I know this is likely not a complete answer but hopefully it will help.
My basic understanding of how this is calculated is simply shared centimorgan (cM) segments between the two files with matching segments. The difference between the testing agencies is the minimum length matching segment of the test file is considered a matching segment and counted towards the total cMs.
The ISOGG DNA Statistics Page does have a high level walk through of the two different methods used to calculate the relationship; but not in algorithm form.
The ISOGG Centimorgan Wiki page also describes a method of converting the centimograns to percentage of shared ancestry as:
take all of the segments above 5 cM, add them together and then divide by 68.
I think one of the challenges I am still working through in examining the raw results without the use of tools is calculating what counts as a centimorgan and how to calculate it from the raw data files downloaded from the testing services myself when comparing two files.
If you are looking for a simple way you can do this yourself I am unfortunately not aware of a simple way of doing it yourself yet using everyday desktop office software.
There are some R packages like DNATools , Familias, and a book on how to use them. DNATools also has a short PDF document published by Academia.edu on its usage. to what its capabilities and compare functions and Familias also has a website with examples / tutorials.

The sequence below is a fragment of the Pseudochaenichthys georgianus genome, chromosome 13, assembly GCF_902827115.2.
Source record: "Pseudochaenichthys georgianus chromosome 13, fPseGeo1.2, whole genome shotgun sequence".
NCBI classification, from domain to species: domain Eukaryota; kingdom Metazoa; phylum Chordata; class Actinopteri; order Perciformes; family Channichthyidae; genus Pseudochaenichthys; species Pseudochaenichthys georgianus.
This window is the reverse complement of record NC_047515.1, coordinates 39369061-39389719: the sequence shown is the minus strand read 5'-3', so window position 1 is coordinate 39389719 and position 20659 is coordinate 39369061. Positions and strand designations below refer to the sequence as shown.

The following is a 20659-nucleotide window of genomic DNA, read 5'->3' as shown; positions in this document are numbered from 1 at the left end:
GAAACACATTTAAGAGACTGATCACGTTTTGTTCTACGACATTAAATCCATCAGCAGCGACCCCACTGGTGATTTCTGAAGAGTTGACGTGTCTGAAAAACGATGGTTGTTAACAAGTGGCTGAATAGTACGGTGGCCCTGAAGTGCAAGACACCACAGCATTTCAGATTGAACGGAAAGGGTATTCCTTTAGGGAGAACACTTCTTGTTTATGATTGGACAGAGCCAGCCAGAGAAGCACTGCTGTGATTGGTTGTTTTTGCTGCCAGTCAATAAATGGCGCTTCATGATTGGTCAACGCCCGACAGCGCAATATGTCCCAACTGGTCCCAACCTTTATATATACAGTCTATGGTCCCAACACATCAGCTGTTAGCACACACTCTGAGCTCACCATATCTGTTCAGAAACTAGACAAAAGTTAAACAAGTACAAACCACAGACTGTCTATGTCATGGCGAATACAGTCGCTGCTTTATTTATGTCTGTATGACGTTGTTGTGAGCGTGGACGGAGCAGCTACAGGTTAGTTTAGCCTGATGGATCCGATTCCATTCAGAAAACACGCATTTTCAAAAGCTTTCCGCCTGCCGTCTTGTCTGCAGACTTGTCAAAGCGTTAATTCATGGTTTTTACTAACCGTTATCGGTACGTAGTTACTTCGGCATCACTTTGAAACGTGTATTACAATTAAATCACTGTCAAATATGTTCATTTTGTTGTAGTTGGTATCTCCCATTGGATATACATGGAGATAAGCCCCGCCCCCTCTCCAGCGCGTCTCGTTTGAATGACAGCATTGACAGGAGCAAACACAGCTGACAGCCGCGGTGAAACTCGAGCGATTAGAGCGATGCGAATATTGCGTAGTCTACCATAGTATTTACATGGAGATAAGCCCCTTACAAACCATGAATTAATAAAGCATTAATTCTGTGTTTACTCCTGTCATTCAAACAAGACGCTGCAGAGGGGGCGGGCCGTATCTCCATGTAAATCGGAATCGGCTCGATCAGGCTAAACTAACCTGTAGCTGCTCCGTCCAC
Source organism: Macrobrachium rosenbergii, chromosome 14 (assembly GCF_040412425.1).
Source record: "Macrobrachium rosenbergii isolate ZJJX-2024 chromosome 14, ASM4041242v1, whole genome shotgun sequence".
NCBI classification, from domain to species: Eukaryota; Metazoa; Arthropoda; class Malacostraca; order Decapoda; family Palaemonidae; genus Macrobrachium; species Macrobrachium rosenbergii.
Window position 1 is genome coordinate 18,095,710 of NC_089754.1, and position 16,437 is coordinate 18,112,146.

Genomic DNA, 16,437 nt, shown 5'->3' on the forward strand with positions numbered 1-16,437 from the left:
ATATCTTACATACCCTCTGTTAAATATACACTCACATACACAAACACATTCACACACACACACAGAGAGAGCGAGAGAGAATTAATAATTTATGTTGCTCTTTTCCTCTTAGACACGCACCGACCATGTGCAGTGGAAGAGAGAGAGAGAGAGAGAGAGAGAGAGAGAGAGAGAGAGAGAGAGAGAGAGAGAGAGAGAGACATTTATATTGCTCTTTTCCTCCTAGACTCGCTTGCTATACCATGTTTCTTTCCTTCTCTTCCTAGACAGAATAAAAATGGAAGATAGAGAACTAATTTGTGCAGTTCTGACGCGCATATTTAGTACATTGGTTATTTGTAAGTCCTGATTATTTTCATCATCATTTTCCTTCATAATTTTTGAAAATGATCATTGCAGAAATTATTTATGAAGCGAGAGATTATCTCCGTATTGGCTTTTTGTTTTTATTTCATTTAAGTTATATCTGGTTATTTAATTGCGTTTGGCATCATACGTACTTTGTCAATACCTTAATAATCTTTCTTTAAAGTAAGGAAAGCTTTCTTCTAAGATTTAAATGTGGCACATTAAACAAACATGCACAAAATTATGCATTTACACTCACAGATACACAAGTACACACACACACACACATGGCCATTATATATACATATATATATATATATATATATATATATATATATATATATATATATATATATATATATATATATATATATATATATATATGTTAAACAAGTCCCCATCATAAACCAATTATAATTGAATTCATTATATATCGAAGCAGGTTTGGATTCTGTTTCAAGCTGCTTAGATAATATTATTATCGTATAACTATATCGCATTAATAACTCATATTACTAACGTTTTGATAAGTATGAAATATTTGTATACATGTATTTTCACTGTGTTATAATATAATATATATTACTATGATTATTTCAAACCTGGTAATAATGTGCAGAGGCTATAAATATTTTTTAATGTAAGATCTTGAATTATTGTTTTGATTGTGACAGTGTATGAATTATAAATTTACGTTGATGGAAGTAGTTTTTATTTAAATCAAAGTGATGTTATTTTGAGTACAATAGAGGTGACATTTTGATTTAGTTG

While you say you are familiar with the general concept of IBD, there are several high level as well as detailed presentations and papers on the topic.
This one by Evans & Cherny at Oxford is one of the more digestable ones (but still above my head to completely digest) I have seen for someone not in the medial or statistics field and has several algorithms as well as visual explanations of them within the papers itself. It notes the user of Bayes for IBD, Lander-Green Algorithm, Elston-Stewart Alogorithm, MERLIN, and a few other examples it works through.
This PDF document on DNAExplained may be a good primer or supporting document as well.
This one by McQueen, Blacker, & Laird I found on the PMC website is above my head but may be useful as it also calls out specific algorithms and is published in Scientific Paper form.
I have heard someone ask in a conversation if one could just do a a differences between two result sets and counting the differences in blocks or lines such as when I do this comparison. Out of curiosity I did try this and with my 1st Cousin where when we compare both of our Ancestry.com files (note their are different number of lines in the raw data from each service) there are 134897 different blocks that are different across 280450 lines in a file with 701495 lines (so 421045 match).
There are approximately 6800 shared cMs to pair on and 1st cousins should be about 850 shared cMs or about 12.5% similar and is known we share 729 cMs per ftDNA (10.7%). The raw number of differences by blocks by simply doing a differences is 19.2% and 39.9% so no where in the ballpark.
I will continue to explore and try to improve my answer as I learn more, but hopefully the links and referred to information are helpful.